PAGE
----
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IJID Reg ; 2: 51-54, 2022 Mar.
Article in English | MEDLINE | ID: mdl-35721439

ABSTRACT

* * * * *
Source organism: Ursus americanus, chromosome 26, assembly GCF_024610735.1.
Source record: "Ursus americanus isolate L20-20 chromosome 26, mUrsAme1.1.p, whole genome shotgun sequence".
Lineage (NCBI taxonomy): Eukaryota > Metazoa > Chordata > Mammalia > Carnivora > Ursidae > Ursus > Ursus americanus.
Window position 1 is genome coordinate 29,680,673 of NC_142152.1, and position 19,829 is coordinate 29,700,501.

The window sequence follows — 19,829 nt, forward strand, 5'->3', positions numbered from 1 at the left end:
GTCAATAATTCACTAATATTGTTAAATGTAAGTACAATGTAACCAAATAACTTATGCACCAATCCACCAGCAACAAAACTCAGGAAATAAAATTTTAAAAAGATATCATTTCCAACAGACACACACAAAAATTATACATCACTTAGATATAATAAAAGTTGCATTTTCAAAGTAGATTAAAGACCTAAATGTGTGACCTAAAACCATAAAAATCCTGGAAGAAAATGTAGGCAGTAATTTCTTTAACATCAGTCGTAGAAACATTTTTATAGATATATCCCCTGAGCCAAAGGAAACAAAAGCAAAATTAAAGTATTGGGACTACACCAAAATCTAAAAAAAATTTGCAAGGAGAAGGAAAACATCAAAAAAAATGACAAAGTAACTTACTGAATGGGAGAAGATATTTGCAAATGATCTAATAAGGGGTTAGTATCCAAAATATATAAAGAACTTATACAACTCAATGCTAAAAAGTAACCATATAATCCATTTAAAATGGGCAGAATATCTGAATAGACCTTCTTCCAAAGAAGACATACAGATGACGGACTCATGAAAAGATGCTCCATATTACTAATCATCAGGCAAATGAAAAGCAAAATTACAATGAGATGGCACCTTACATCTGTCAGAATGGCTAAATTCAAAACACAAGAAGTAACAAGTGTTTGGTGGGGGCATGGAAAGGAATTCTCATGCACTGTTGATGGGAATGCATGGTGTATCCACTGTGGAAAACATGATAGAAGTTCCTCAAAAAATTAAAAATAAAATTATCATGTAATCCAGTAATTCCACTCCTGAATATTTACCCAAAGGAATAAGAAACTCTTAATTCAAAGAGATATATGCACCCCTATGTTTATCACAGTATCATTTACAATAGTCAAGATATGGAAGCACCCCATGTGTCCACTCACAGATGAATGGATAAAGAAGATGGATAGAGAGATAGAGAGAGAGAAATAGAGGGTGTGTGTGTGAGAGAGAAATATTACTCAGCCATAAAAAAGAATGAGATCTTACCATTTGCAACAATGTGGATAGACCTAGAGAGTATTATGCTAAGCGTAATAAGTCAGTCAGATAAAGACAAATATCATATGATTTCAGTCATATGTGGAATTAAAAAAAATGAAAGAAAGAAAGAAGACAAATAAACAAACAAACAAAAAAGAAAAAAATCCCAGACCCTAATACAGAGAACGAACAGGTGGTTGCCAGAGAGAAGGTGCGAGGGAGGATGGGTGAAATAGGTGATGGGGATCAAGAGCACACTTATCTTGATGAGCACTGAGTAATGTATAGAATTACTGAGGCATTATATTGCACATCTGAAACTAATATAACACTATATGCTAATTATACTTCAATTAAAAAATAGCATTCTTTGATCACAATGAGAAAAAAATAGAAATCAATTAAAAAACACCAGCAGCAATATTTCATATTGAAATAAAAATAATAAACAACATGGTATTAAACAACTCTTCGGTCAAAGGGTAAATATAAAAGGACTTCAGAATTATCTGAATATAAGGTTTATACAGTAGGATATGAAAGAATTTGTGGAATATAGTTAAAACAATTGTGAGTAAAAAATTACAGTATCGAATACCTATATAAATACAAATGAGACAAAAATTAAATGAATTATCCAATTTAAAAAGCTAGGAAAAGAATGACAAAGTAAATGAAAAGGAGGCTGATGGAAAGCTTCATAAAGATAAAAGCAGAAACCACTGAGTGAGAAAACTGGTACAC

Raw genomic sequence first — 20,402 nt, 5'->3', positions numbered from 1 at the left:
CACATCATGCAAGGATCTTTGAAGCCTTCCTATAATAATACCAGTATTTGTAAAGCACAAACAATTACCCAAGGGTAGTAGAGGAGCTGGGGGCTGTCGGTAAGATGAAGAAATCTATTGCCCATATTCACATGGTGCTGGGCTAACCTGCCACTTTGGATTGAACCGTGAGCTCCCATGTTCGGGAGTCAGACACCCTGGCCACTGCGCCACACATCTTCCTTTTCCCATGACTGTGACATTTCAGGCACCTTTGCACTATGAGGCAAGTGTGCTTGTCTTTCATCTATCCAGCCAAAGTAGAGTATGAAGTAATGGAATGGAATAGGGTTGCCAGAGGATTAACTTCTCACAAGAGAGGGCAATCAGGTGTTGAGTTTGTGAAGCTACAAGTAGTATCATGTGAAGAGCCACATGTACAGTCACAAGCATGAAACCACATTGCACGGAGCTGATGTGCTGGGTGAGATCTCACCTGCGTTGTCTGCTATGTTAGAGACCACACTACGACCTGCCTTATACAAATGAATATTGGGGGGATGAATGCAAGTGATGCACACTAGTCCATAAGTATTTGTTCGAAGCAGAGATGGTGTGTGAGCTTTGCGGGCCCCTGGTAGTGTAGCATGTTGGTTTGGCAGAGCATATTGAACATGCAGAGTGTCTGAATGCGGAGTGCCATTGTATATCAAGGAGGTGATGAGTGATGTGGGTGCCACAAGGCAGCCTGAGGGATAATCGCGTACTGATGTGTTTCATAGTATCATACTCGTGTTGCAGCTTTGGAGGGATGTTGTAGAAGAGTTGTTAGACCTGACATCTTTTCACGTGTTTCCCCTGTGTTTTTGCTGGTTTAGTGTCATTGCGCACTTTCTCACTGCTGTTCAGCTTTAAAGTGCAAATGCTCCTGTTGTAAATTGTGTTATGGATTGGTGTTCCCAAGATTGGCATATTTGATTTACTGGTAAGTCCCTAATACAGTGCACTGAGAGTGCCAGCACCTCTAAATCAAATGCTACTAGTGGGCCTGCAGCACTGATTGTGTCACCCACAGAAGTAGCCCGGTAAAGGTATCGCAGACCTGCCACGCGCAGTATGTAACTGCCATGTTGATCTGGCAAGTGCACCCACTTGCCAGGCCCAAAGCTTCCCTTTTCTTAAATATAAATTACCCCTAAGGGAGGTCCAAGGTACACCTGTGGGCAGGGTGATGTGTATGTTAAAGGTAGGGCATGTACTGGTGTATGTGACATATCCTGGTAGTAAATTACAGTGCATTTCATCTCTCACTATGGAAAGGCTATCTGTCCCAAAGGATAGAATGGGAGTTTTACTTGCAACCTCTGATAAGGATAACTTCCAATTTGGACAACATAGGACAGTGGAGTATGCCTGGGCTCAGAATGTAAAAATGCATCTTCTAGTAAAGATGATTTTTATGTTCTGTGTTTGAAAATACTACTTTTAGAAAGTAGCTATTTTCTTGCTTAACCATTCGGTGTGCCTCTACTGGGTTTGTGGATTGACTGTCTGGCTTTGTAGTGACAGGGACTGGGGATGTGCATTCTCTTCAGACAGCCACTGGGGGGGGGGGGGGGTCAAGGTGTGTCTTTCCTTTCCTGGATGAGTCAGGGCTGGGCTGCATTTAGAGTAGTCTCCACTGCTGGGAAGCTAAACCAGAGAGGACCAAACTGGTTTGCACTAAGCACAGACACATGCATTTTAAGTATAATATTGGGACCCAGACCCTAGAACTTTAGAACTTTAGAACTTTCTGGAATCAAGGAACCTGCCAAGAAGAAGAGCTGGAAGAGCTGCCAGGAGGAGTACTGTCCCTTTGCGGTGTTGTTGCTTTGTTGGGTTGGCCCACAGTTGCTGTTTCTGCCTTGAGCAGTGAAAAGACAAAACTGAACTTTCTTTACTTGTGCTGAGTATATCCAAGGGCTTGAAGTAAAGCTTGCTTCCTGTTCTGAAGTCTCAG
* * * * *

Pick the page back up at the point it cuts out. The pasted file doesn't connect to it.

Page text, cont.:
Background: The SARS-CoV-2 pandemic has led to a strain on medical resources. The development of countermeasures to prevent its spread is evolving. Healthcare workers (HCWs) are at high risk for contracting and transmitting the disease. Methods: Serology testing of volunteer HCWs was performed at King Faisal Specialist Hospital and Research Center in Riyadh (the Center) in order to determine the prevalence of SARS-CoV-2 antibodies, as well as the associated risk factors, in the hope of implementing adequate prevention and control measures. Results: 1076 subjects participated in this study, of whom 24.3% were seropositive. The majority were nurses (379, 35%) or physicians (245, 22.2%). 392 (36.4%) of the 1076 subjects were caregivers for COVID-19 patients, and 463 (43.0%) reported contact with infected employees. There was a statistically significant association between taking care of COVID-19 patients and being diagnosed with COVID-19 (chi-square test, p = 0.046). There was a significant association between being in contact with infected employees and having a positive IgG result (chi-square test, p < 0.001). Conclusions: A baseline analysis of SARS-CoV-2 seropositivity in HCWs at a large tertiary care hospital in Riyadh was performed as the first part of a prospective study of HCWs. The reported seropositivity was 24.3% - higher than that of other hospitals in Riyadh. IgG testing was very useful in the detection of previous SARS-CoV-2 infection, as it has high negative predictive value.

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